Most recently, the results of the 2018 competition for Russian Science Foundation funding have been announced. The grants are awarded as a part of the section “Young scientists carrying out independent research” of the Presidential Program on research projects conducted by leading scientists including the young ones.
The competition is aimed at helping young research scientists and PhDs of no more than 33 years old, working in the leading Russian research institutes and universities and carrying out a scientific project, by themselves or with a group of under- or postgraduate students.
Seven MEPhI projects were funded, of which five are those of the LaPlas Institute young scientists.
The competition laureate, young scientists of the Plasma Physics Department at the LaPlas Instutute of MEPhI, Stepan Krat told us about what inspired him to become a scientist and what is so interesting about a young scientist’s life.
– Tell us about your project.
– The theme of my project is «Methods of diagnostics of lithium coatings on different substrates”. In a nutshell, lithium is very important for solving the issue of controlled thermonuclear fusion considered the energetics of future, that is why so many lithium-centered research projects are needed. Any research requires diagnostics methods. For instant, if an object weight is to be found out, it is necessary to develop scales; if such scales cannot be developed, a way for measuring the object by some indirect methods has to be found. Same story here. We need to develop methods of lithium coating diagnostics (composition, thickness and other parameters) that is not an easy thing to do because of lithium chemical activity, low atomic number and other specific features. I suggested several potential methods of lithium coating diagnostics having drawn the attention of the competition experts, and I was eventually funded for further research.
– How do you estimate the contribution of your project to solving the controlled thermonuclear fusion issue?
— My project is related to developing means of measurement and thus possibly has quite a large application area in solving the controlled thermonuclear fusion issue. I would like not to make any statements about its contribution in whole, but neither I, nor my colleagues worldwide doubt the importance of my research.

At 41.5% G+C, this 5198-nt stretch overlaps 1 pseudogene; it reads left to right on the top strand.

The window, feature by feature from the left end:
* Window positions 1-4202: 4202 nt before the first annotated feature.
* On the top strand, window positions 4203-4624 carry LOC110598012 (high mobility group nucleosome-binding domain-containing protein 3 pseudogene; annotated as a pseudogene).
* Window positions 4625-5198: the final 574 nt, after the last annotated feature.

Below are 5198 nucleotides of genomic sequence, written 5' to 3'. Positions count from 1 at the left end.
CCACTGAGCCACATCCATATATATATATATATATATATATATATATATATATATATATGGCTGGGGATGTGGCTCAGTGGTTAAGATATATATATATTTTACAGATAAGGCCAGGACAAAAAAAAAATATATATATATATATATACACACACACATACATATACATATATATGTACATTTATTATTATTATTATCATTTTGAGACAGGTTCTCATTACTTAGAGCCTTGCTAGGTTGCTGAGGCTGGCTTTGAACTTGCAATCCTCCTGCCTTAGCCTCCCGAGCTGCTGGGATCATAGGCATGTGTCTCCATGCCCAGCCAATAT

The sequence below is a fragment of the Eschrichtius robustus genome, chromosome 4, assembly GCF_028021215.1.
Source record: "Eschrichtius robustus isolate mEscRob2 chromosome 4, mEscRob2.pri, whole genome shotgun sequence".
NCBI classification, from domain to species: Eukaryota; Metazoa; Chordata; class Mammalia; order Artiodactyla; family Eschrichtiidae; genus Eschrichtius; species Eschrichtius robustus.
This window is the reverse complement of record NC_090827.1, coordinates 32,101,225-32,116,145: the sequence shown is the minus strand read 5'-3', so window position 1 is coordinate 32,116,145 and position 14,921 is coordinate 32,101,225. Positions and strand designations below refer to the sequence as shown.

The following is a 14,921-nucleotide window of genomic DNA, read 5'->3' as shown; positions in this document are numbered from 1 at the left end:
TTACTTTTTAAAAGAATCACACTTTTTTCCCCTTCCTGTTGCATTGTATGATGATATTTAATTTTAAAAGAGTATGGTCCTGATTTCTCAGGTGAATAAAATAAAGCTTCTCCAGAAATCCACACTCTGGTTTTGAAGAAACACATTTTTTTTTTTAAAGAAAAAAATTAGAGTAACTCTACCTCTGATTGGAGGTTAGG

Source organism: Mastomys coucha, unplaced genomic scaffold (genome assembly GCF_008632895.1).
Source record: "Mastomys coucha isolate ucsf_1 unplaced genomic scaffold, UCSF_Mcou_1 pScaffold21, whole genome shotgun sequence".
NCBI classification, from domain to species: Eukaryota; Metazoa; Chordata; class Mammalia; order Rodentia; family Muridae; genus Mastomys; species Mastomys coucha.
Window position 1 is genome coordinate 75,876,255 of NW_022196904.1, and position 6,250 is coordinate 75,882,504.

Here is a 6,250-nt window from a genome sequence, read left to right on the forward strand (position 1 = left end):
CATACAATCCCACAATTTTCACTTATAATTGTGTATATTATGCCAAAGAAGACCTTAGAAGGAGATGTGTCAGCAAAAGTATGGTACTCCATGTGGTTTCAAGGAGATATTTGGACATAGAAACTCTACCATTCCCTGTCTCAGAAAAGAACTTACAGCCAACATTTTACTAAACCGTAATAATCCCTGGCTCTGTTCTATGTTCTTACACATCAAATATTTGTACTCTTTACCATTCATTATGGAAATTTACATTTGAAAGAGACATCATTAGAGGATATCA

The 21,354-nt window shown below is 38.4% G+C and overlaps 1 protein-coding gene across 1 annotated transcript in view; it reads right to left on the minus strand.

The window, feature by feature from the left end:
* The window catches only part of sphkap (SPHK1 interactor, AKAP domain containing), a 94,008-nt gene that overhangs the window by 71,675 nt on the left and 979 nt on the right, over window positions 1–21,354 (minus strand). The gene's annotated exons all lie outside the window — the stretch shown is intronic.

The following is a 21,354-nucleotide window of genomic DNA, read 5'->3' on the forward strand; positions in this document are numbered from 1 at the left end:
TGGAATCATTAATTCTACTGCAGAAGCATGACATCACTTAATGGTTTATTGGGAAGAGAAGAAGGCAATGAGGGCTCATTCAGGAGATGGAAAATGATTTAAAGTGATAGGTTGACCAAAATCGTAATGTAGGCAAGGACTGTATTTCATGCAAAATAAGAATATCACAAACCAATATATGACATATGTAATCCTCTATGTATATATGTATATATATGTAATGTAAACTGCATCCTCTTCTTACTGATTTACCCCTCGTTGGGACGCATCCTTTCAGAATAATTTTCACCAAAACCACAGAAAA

– Is there any advices you would like to give to a young researcher willing to participate in such a competition for the first time? Do you have any scheme, a rational way for boosting your chances to win?
— Of course, there is such a way. First, you need to know the criteria. They are well-known in scientific community, you can ask competition winners if needed. More specifically, you need not only to come up with a good project idea, but to elaborate on it. Be sure to apply for the competition months in advance, not a week. Second, scientific basis is required. Third, you must be an attractive candidate for the Science Foundation, i.e you are published in credible scientific journals (I highly recommend to publish your papers in journals with impact-factor of more than one). It is also necessary to have a portfolio that can be created by leading school students’ scientific projects and students’ diploma theses. Do not forget that projects with high economic viability are ranked higher than others.
– Why did you choose the science path for your life?
– I can’t say exactly, it was a long way. I was at the 5th grade when I first thought about it – I have always been interested in physics and mathematics. While studying in the Pre-university of MEPhI, I got my first scientific works and made the final decision. However, it has always been scientific altruism driving me farther and farther, not only my personal disposition. There will always be enthusiasts pushing the science over the borders of knowledge.
– What is so interesting about a young scientist’s life?
— The science me and my colleagues are engaged in represents the fundamental good benefiting the humankind. Besides, there are no typical tasks in research fundamental science. Even though we stand on the shoulders of giants and develop something already discovered, the necessity to find brand new solutions makes us fear no routine. Finally, I consider my work a hobby I’m paid for, not something I’m obliged to do.
– There is high interest for science as profession, school students, freshmen and sophomores are interested in particular. What could you advise them in starting a career, becoming a successful professional?
— It is always better to start small. Many scientific groups in MEPhI are interested in motivated students no matter what their course or level of training are. First of all, I would recommend to join an active scientific group meeting one’s interests. While participating in the group activity, one can start obtaining basic practical engineering skills, such as design drawing, computer board soldering, the programming basics understanding, etc. It is important to get as many skills as possible as one will definitely need it in the future. That’s when one can start carrying out theory and practical research.